On Nov 12th, CNN has reported the record amount of internet sales in China that registered at $5.7 billion in just one day. This was nearly double last year’s total of $3.1 billion. The day, that came to be known as ‘Cyber Monday’, is actually Chinese singles day since it falls on Nov 11th, or 11-11. It is often referred to as Chinese Valentine’s day when people, not only singles, exchange gifts and go out.
The report mentions that “the sales on Tmall.com, China’s version of Amazon run by Alibaba, reached $164 million in the first few minutes of the day”. This event represent the new milestone in an enormous shift of China’s consumers to ecommerce and away from the traditional brick and mortar stores. In fact, increasing number of younger Chinese are switching entirely towards online stores and rarely even visit traditional shops.
To meet this year’s expected spike, Alibaba said it has built or renovated more than 150 distribution centers, and prepped 20,000 computer servers to handle peak shopping traffic.
Rapidly growing ecommerce is now recognized as one of the future growth engines of China’s economy and enjoys solid government support as well. More people feel quite safe buying online, the instances of fraud are becoming rare and refund and return policies have largely adopted Western standards.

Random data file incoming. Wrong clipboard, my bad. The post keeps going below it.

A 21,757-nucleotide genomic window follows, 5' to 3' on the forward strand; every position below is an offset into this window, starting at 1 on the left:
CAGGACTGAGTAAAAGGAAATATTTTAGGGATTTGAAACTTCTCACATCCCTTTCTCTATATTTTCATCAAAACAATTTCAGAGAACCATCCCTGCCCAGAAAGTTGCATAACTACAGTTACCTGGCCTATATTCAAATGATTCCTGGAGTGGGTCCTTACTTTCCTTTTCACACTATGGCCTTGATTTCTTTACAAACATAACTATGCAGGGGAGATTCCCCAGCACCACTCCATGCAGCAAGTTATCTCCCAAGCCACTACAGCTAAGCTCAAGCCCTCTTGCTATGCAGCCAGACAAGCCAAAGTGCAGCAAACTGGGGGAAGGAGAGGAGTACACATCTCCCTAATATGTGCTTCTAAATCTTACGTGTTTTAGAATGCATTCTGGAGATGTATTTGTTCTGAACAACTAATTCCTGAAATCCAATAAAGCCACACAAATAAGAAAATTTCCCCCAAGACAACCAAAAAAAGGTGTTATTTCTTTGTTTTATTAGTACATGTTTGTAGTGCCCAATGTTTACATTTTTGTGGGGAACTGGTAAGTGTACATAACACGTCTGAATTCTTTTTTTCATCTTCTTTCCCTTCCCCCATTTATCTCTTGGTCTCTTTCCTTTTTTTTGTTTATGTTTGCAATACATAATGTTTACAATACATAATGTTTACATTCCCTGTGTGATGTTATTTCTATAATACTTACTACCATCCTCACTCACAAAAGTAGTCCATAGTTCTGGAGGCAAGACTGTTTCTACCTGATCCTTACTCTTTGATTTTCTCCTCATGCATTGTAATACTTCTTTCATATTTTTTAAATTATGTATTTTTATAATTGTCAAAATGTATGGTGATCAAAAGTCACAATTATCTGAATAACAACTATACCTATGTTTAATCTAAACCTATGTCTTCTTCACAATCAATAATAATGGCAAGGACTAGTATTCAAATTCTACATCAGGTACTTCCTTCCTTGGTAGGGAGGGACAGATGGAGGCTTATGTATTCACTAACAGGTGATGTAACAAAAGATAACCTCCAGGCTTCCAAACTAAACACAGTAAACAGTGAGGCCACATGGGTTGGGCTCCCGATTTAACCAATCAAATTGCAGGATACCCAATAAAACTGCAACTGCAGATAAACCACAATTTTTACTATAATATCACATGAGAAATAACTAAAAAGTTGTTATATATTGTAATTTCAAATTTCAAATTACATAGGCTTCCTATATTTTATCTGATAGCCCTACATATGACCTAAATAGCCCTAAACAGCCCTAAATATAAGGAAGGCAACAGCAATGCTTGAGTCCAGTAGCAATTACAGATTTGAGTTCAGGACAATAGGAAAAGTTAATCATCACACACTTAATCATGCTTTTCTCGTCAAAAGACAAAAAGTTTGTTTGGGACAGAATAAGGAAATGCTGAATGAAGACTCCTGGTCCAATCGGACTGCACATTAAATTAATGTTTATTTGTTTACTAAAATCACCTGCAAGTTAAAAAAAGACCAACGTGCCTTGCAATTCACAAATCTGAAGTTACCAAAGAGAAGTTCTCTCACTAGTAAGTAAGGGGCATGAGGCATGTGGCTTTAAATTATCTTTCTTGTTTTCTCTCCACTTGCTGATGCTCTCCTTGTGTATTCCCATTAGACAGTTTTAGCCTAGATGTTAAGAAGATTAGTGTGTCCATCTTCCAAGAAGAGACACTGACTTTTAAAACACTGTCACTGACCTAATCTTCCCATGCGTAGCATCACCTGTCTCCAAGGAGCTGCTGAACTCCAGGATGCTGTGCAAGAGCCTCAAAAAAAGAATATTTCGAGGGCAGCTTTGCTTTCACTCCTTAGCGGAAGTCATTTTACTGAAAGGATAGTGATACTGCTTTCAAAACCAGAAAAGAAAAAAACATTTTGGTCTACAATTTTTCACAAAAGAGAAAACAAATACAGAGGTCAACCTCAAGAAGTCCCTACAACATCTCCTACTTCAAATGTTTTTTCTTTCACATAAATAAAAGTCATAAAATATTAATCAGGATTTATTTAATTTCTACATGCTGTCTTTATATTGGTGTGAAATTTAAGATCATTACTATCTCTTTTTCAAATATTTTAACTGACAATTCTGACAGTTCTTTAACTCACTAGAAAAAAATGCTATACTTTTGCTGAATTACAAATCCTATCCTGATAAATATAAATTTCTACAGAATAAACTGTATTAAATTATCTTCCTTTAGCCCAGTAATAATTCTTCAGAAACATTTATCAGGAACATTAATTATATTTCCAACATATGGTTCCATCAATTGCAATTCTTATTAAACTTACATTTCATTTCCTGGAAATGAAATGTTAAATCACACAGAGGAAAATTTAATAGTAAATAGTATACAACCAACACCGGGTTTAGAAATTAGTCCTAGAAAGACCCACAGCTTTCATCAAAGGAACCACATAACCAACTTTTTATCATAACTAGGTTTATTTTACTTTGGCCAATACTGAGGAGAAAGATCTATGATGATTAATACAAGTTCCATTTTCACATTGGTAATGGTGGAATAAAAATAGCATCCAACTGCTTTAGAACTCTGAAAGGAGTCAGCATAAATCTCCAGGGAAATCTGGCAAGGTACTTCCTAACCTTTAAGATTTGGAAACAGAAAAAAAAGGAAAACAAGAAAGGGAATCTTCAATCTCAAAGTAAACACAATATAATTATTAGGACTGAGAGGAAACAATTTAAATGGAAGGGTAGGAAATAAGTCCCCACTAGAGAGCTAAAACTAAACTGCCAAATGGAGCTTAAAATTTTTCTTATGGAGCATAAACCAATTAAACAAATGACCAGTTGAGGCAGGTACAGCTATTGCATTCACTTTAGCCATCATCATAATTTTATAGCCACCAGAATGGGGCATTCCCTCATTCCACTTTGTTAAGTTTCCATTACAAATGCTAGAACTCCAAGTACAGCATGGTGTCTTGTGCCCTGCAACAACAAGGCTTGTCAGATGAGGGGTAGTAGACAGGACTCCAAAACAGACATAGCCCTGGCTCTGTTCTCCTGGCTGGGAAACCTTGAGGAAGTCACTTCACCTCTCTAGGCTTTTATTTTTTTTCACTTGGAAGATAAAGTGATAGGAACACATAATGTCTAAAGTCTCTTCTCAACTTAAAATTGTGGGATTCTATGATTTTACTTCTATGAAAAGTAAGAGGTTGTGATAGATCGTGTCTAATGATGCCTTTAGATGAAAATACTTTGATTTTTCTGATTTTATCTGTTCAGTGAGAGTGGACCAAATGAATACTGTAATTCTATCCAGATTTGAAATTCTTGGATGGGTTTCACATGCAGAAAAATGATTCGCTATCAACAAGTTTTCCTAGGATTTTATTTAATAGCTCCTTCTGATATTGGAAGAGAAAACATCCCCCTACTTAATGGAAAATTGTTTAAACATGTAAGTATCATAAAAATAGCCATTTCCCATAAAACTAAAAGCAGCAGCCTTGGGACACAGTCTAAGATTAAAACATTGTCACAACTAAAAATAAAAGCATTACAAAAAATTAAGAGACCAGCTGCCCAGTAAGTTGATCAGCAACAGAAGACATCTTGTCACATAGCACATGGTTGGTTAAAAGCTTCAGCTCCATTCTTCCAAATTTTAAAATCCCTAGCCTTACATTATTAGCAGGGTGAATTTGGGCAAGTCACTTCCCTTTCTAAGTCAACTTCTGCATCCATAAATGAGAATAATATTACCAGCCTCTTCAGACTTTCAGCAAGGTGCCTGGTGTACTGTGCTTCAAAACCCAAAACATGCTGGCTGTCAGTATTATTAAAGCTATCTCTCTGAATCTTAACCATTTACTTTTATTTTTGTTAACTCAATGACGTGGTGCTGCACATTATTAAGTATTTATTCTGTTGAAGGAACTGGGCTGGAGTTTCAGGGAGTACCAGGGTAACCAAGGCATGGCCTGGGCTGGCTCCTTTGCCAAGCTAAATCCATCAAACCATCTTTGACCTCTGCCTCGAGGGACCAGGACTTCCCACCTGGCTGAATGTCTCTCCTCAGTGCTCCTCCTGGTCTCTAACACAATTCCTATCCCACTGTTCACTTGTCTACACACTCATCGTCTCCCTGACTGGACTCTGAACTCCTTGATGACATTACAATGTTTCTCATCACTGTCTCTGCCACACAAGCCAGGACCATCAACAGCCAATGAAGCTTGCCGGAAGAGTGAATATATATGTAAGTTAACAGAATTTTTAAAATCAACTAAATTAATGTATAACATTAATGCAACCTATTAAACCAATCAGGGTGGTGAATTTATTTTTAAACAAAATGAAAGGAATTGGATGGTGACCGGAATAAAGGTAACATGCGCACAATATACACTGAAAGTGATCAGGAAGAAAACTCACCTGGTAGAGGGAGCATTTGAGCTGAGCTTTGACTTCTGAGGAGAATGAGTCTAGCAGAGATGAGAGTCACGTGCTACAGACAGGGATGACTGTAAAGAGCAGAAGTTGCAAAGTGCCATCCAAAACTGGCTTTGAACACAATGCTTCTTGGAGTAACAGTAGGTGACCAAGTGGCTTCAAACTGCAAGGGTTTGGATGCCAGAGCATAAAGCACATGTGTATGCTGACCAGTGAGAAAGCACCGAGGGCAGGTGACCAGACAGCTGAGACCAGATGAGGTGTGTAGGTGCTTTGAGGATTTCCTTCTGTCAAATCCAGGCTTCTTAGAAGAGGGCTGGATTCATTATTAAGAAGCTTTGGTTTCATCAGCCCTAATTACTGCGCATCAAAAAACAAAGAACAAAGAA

Ecommerce is also boosting supporting industries, such as logistics and transportation. CNN also mentions that in order “to meet this year’s expected spike, Alibaba said it has built or renovated more than 150 distribution centers, and prepped 20,000 computer servers to handle peak shopping traffic”.
Two trends are behind this explosive growth:
- Larger proportion of internet users are becoming online shoppers. By most estimates, about half of all Chinese internet users already shop online with this proportion continuously growing;
- The total number of internet users continues to increase and is expected to reach 700 million by 2015;
The graph below illustrates those exact trends: